Shin Sekai Yori is winding up for the finish, and the penultimate episode keeps it’s pace measured and at a steady buildup. After her encounter with the memory of Shun, Saki finally is found by Kiroumaru, who then reunites her with Satoru who has been a bit more injured, but nothing too serious. Throughout the rest of the episode, they are alternately chased and chasing Yakomaru and his forces, as well as the human child. But with Shun’s avatar’s help, Saki has realized that it isn’t a fiend, because it’s not a human. Apparently the bakenezumi aren’t big on mirrors, and when Satoru tries Saki’s idea to show the child (it’s really not clear if it’s a boy or a girl) what he really looks like, the reaction is surprising. Is it truly that this child has never seen what they look like? Or put together that they are similar to the people they’re killing, far more similar than to the bakenezumi?
Another of the concerns, that Kiroumaru is actively betraying them, is dealt with in an ambiguous manner. Even though he seems to have spells where he is trying to get them killed, he is eventually asked why he has been to Tokyo before. And he answers honestly: To try to find weaponry that would allow the bakenezumi, specifically his colony, to resist the humans and gain supremacy. Saki is initially horrified, because weren’t they allies with the humans? But Kiroumaru’s answers are straightforward and pragmatic: Yes, but what does “allies” mean? Bakenezumi colonies had been wiped out completely and mercilessly for reasons that were unfathomable on the part of the others. When your ‘ally’ is seemingly arbitrary and capricious, you do what you need to do to protect yourself from them, should they ever decide to not be an ally anymore.
Kiroumaru also excoriates Saki and Satoru, and all of the humans along with them. When things look bad, they get defeatist. They get beaten. And the bakenezumi never do, they’re always looking to try to win, even if it’s a long shot, even if it’s a seemingly hopeless case. This defeatist attitude has permeated the entire human society: through the culling of children, the extreme fear of the unknown, the myriad rules they live by, and their lack of trying to change how they are. Held up to such a figurative mirror, Saki develops a plan to try to win, to not give up, AND to not kill the child. This may be the thing only she can do, having been able to keep the freedom of thought that most of the humans do not have. What does this portend for the future of humankind?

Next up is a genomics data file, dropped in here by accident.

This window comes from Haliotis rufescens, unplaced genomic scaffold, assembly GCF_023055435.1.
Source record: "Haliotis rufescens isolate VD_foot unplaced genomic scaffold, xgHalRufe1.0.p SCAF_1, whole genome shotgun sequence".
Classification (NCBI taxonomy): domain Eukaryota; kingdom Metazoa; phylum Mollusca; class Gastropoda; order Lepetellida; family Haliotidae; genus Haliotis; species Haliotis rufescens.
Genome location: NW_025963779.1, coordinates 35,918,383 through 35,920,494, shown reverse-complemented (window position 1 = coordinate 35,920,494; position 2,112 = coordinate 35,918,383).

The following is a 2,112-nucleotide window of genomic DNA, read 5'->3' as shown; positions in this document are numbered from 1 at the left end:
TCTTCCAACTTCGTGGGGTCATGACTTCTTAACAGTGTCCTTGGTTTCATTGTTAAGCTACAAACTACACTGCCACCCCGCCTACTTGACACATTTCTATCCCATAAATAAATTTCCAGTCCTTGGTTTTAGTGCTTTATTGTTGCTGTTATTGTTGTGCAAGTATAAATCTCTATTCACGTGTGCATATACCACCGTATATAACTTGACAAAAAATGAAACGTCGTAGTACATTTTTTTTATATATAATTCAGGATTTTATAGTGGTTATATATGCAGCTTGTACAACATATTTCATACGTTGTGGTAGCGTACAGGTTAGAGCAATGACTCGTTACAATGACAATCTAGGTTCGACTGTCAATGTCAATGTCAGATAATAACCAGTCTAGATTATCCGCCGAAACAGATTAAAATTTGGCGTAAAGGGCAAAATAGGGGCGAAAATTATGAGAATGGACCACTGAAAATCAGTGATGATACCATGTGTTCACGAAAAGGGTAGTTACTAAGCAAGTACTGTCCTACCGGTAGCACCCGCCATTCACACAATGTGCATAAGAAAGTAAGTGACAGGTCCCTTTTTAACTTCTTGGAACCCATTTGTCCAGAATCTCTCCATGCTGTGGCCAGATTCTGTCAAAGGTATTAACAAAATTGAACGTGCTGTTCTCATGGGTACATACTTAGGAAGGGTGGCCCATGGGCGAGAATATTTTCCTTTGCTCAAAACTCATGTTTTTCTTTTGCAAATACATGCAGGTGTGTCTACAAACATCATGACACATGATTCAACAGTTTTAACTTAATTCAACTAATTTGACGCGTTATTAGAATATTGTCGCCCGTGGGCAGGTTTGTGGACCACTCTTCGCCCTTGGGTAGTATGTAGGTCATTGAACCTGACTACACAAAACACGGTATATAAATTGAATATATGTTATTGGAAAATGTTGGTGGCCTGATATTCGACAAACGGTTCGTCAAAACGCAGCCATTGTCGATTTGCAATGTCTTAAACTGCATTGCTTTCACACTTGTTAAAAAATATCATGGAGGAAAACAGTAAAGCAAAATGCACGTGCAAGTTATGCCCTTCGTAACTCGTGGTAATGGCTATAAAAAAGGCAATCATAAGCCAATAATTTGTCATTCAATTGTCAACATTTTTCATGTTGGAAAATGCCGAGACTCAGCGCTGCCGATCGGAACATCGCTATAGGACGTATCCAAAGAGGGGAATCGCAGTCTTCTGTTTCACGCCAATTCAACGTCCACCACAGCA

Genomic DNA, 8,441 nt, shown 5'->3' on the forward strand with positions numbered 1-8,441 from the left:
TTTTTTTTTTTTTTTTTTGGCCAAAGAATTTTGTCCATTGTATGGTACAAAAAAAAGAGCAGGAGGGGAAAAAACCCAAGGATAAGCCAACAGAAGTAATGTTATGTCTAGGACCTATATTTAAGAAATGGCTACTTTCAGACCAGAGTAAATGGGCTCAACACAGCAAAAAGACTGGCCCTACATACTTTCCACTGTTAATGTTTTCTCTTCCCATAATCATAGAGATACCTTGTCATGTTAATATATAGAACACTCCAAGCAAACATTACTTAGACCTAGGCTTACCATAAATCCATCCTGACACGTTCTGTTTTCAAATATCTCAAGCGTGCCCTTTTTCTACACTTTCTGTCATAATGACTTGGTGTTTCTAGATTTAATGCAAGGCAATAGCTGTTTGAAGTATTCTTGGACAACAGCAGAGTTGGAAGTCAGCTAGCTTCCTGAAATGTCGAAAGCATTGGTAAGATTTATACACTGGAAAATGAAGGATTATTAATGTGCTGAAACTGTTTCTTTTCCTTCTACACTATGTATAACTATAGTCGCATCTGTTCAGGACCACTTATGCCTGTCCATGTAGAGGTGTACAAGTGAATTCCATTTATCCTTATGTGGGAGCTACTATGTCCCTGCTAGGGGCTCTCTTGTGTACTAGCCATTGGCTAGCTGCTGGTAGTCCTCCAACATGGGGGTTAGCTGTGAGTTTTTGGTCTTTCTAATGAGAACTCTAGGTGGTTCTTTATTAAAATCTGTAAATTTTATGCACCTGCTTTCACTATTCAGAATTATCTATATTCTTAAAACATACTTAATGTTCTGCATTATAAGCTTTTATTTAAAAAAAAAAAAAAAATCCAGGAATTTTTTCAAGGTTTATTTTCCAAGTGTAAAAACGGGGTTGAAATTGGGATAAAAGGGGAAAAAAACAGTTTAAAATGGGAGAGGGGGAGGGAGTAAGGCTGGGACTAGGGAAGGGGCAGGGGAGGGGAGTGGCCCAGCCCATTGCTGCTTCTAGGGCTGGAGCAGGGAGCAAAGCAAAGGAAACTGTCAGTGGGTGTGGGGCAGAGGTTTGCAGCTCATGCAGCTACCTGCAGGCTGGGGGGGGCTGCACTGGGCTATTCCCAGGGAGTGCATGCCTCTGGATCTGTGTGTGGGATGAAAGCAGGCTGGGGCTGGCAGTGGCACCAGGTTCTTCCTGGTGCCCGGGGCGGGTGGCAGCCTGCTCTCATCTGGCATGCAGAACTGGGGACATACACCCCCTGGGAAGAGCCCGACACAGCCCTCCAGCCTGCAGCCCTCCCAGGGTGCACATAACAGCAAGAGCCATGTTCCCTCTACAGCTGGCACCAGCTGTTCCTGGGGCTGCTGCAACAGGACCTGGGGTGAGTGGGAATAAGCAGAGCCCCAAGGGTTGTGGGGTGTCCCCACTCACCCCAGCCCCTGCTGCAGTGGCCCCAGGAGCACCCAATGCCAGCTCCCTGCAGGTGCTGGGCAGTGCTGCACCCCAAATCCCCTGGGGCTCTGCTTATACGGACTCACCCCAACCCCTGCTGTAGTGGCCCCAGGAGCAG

Saki, Satoru, and Kiroumaru are never on top at any point this episode. They’re always the hunted, despite Kiroumaru’s idea that they become the hunters. And the chance that they came all the way to Tokyo for, that they’ve gone through all this hardship – to use the PsychoBuster to kill the red-haired child, is thrown away when Saki, in perhaps her most human moment in the series, realizes that Satoru will be caught up by it as well and burns all the powder after Satoru had thrown it. After watching everyone else she’s ever cared about be killed or otherwise slip away from her, she’s not going to let Satoru go.
Yakomaru even offers to negotiate with them. But he’s burned any credibility he’s had, and there’s no way they’ll negotiate with him. So the question is what is Saki’s plan? And will it work? And might it even have farther reaching consequences?
The ugly is that there’s only one more episode left of this excellent show. It’s truly been a masterful story, well told, airtight from the beginning. This might be a consequence of it being a completed novel prior to the anime starting. If you are interested, there is a translation project that is looking for pre-orders (if I find the link I’ll update this post). And something that I find excellent about the series is that it’s just so uncertain. We have one episode left. And I don’t know if anyone will be alive at the end of the next episode (I don’t even think the “future Saki” narration guarantees Saki’s survival from here). And whatever happens will probably be excellent.